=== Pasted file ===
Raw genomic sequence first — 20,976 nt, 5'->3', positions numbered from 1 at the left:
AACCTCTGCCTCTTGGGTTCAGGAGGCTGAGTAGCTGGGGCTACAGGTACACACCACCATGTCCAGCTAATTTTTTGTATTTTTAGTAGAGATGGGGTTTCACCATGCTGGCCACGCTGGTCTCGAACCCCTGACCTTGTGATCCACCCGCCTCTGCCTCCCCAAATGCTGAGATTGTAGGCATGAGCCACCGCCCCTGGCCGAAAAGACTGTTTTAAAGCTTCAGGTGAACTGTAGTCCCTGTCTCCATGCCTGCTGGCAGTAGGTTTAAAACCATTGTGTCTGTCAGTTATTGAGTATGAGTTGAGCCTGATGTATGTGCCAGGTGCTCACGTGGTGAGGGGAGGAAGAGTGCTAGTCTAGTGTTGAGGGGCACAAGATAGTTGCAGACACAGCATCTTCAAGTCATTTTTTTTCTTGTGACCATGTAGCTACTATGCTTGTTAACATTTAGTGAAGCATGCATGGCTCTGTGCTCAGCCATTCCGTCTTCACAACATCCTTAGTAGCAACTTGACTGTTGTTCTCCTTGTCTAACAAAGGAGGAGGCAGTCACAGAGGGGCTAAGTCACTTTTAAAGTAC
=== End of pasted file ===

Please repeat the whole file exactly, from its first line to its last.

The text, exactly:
Raw genomic sequence first — 20,976 nt, 5'->3', positions numbered from 1 at the left:
AACCTCTGCCTCTTGGGTTCAGGAGGCTGAGTAGCTGGGGCTACAGGTACACACCACCATGTCCAGCTAATTTTTTGTATTTTTAGTAGAGATGGGGTTTCACCATGCTGGCCACGCTGGTCTCGAACCCCTGACCTTGTGATCCACCCGCCTCTGCCTCCCCAAATGCTGAGATTGTAGGCATGAGCCACCGCCCCTGGCCGAAAAGACTGTTTTAAAGCTTCAGGTGAACTGTAGTCCCTGTCTCCATGCCTGCTGGCAGTAGGTTTAAAACCATTGTGTCTGTCAGTTATTGAGTATGAGTTGAGCCTGATGTATGTGCCAGGTGCTCACGTGGTGAGGGGAGGAAGAGTGCTAGTCTAGTGTTGAGGGGCACAAGATAGTTGCAGACACAGCATCTTCAAGTCATTTTTTTTCTTGTGACCATGTAGCTACTATGCTTGTTAACATTTAGTGAAGCATGCATGGCTCTGTGCTCAGCCATTCCGTCTTCACAACATCCTTAGTAGCAACTTGACTGTTGTTCTCCTTGTCTAACAAAGGAGGAGGCAGTCACAGAGGGGCTAAGTCACTTTTAAAGTAC